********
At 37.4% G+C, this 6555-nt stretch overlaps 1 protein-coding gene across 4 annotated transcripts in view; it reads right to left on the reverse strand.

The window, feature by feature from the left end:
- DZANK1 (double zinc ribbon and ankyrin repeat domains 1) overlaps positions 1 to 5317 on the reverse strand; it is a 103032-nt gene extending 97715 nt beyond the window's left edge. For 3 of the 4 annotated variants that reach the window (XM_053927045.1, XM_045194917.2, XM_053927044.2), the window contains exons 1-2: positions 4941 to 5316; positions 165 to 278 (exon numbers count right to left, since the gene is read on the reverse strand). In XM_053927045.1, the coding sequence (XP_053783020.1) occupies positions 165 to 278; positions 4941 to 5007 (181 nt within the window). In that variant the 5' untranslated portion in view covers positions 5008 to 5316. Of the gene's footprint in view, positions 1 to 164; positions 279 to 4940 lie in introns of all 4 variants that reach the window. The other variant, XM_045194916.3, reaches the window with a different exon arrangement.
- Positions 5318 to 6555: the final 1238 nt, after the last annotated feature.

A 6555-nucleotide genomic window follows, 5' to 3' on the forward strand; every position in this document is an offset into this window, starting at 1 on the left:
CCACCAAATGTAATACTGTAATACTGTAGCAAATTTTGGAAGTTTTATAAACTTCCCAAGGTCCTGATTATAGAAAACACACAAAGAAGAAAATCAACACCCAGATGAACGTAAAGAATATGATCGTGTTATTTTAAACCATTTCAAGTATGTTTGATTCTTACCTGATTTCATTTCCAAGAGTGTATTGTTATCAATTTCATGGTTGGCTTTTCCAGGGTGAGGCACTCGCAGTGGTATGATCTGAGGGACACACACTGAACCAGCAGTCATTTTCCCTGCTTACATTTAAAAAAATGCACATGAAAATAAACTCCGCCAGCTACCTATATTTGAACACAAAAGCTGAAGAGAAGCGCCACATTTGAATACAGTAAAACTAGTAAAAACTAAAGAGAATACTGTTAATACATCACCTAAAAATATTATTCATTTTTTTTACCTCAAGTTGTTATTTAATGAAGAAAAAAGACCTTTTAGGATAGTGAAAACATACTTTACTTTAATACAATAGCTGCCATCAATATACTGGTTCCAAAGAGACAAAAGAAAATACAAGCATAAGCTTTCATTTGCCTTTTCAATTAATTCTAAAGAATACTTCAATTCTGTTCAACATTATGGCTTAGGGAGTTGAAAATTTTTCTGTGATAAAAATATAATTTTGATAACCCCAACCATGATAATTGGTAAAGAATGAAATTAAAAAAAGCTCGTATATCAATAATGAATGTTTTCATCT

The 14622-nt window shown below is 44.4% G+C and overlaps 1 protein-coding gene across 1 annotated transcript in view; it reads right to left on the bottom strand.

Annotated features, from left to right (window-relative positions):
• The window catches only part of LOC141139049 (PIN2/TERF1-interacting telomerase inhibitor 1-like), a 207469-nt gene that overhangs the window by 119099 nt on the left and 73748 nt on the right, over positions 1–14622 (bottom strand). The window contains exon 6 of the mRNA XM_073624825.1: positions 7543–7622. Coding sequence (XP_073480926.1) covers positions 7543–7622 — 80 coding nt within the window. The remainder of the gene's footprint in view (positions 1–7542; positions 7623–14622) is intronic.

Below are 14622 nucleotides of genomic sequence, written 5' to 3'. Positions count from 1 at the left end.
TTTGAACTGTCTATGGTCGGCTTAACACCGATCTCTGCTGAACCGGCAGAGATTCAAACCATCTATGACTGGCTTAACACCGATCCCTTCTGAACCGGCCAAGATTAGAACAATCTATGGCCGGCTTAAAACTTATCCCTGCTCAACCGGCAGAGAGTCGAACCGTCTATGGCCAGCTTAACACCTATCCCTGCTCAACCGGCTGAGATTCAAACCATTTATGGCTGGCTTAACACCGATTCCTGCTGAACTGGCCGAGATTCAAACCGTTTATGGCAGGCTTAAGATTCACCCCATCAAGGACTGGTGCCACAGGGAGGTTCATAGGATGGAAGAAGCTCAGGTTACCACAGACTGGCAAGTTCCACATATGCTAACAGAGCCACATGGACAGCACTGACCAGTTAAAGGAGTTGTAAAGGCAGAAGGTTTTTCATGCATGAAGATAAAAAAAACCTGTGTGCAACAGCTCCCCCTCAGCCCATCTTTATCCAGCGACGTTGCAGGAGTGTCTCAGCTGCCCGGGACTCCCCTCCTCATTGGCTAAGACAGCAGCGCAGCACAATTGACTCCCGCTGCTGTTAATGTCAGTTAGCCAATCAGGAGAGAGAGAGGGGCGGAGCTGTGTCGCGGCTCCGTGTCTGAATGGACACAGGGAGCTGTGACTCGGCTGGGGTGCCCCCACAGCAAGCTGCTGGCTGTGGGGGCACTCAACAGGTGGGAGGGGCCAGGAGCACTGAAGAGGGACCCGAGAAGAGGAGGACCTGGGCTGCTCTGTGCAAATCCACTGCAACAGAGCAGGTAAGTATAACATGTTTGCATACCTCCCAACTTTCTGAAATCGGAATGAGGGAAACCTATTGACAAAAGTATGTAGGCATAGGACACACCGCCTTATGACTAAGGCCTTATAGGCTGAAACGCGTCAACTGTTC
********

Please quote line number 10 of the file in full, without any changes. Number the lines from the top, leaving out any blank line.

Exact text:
Below are 14622 nucleotides of genomic sequence, written 5' to 3'. Positions count from 1 at the left end.